|Input still sought on Square redesign|
|Wednesday, February 6, 2013|
By SABRINA GARRETT
Several hundred questionnaires regarding the Tennessee Department of Transportation’s proposed roundabout redesign of the Lebanon Public Square have been turned into Mayor Philip Craighead’s office since being released to the public via email and on the city’s website early last week. Downtown merchants like The Art Mill, A-Plus Print & Design, Crystal Couture Store and Historic Lebanon Tomorrow would like stream of favorable interest continue.
“It is an incredible opportunity for our community,” Crystal Couture Owner Helene Cash said of the safety project, which would be funded by TDOT at no expense to the city.
The projected restructuring would transform the square into a true roundabout, with four quadrants of parking – eliminating the center parking lot that surrounds the monument to Civil War General Robert H. Hatton and crosswalks that guide pedestrians from that area to storefronts.
Carolyn Markham of Markhams Shoes was one of the first merchants to publically speak out in opposition to the redesign this January – stressing that construction time, loss of parking and access to the statue of Gen. Hatton would hurt square retailers.
Craighead explained that there has been some confusion over the time of TDOT’s construction – with many saying it could take up to a year. Craighead said that the actual construction time would be four to six months, and that the yearlong estimate includes design, engineering, bidding work and closing out - “It wouldn’t be 12 months of just closing the Square.”
“It is a short-term inconvenience for a long-term benefit,” said The Art Mill’s Kirsten Harris.
“They would do the construction in areas. Traffic would not be stopped and there would be a marketing plan in place and incentives to get people to continue to come out,” Owner Scott Harris added. “Change is necessary. Status quo just isn’t going to cut it anymore. Our square needs a facelift.”
The Harrises, Monica Alsup of A-Plus Print & Design and Kim Parks, Executive Director of Historic Lebanon Tomorrow, agreed that the safety redesign is just what the square needs to maximize growth potential and attract tourism to the city. “It is the key to what we have been trying to do for years,” Parks said.
“I think a lot of the concern is based on fear of change and uncertainty. I have a business on the square in Cookeville and it is fantastic. They have a fantastic day life and activities at night. You see families ride their bikes at night,” Harris said. “Right now I am the only business open on the Lebanon Square at night. Hopefully if we get the redesign you will have more businesses that stay open later and a square that is active 24 hours a day.”
He pointed out that single parking quadrants could even be blocked off and used for live music events or fundraisers for local organizations – allowing patrons to park in one of the other quadrants or in the parking lot next to A-Plus which would be repaved during the project.
The group also believes that the redesign would help preserve the monument to Gen. Hatton – not hurt tourism, as mentioned in another interview with longtime Wilson County resident Jack Cato, who expressed concern that tourists would not be able to visit the statue listed on the Civil War Trails.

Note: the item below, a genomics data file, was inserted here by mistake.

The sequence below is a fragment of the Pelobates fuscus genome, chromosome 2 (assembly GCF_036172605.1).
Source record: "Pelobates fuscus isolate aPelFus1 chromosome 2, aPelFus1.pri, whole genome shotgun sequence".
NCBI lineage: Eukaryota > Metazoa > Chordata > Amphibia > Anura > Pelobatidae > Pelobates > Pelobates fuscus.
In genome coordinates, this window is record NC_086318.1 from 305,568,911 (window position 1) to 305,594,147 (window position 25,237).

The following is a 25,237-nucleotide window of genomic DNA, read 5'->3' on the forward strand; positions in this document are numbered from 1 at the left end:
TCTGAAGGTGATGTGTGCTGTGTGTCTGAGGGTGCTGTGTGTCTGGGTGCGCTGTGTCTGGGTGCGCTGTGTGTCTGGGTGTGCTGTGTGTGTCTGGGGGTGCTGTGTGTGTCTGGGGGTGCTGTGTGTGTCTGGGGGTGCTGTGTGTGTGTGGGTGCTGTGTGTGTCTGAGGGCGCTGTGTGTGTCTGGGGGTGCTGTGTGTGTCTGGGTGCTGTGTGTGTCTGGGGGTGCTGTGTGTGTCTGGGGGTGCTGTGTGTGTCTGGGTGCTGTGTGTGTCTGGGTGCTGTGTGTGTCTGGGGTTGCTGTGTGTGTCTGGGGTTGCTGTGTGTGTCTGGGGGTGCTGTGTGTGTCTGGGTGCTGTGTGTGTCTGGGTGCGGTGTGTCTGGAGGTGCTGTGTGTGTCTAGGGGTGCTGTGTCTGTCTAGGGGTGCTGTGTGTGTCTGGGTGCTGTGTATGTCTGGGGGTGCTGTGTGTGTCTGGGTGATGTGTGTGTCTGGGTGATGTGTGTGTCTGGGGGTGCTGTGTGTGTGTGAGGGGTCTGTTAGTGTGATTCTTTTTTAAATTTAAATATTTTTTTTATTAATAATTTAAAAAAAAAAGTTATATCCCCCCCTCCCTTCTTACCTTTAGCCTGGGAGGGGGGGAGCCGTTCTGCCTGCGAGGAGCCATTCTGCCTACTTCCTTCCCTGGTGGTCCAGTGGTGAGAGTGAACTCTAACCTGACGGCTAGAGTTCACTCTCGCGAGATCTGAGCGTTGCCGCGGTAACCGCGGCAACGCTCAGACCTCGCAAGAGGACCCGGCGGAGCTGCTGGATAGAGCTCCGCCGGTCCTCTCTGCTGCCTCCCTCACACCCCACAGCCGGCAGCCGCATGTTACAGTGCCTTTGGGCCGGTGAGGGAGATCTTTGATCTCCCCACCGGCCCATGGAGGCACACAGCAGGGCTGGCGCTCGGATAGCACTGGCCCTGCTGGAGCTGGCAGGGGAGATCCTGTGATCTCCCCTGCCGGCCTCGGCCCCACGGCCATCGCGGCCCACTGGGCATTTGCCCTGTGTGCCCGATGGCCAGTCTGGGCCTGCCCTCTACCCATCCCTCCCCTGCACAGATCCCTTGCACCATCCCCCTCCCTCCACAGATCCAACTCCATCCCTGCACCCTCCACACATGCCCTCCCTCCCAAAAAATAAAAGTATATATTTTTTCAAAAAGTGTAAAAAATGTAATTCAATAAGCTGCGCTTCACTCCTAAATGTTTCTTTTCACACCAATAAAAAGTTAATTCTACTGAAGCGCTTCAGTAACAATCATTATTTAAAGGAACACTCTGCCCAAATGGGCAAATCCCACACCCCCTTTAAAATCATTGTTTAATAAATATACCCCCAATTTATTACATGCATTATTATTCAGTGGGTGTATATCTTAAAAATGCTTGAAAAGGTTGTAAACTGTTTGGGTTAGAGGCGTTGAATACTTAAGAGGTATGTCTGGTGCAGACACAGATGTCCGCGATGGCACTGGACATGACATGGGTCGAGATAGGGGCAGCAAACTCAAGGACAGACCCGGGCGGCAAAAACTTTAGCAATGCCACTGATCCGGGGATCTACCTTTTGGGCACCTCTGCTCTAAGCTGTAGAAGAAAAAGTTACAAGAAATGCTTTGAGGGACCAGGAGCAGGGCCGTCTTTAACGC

Harris mentioned that in an act of vandalism, Gen. Hatton once ended up with a pumpkin on his head. Police Chief Scott Bowen confirmed that the incident did take place “several years ago” and that the LPD has “taken a couple of reports where someone has stolen the decorative tops off of the fence that surrounds him.”
“We were selected as one of the Civil War Heritage sites. You can’t just invite people to town and then not let them be able to see it,” Cato had said, suggesting that in lieu of a redesign the city consider investing in solar powered traffic signals to slow traffic on the square and prevent accidents.
“We respect the concern for Hatton – but this plan does not block him off. It makes him the centerpiece of our square,” Parks said.
Reed Davis of Sons of Confederate Veterans supported Cato’s stance that as the plan stands, there is “no safe access” to the monument. Davis noted that there are inscriptions of the statue and maintenance needs that would still require someone to cross traffic to keep up the grounds. “We are all for improving the cosmetics of the square – but let’s do it right,” he said.
Craighead has contacted TDOT about adding a crosswalk to Hatton in the proposed plan; however, he has not yet heard back if it would disqualify the city from the safety plan funds. “They are studying that,” he said.
If the plan were to be enacted without a designated crosswalk, Lebanon-Wilson Chamber of Commerce CEO Sue Vanatta has said that a chamber representative would gladly escort a tour group to the monument safely.
In a letter to The Wilson Post, Ken Griffith of Griffith’s Studio on West Main worried that the quadrant parking areas would be too cramped for UPS and FedEx delivery trucks and could be potentially hazardous to shoppers trying to maneuver their vehicles in and out of parking spaces. Parks said that delivery trucks are operated by “professionals” and that they could easily perform their deliveries.
“FedEx and UPS deliver to every city in this country – cities like New York with little to no parking,” Parks said.
Parks warned that if initiative is not taken soon, the city could possibly lose these funds to a competitor. “TDOT is going to use these funds somewhere. It isn’t the kind of circumstance where we can put it off and then bring it back in a few years,” she said.
Craighead said that once all of the surveys are collected, he will hold a public meeting on the issue.
“I am so excited about this plan,” Alsup said. “We need to be thanking TDOT for wanting to do this for us.”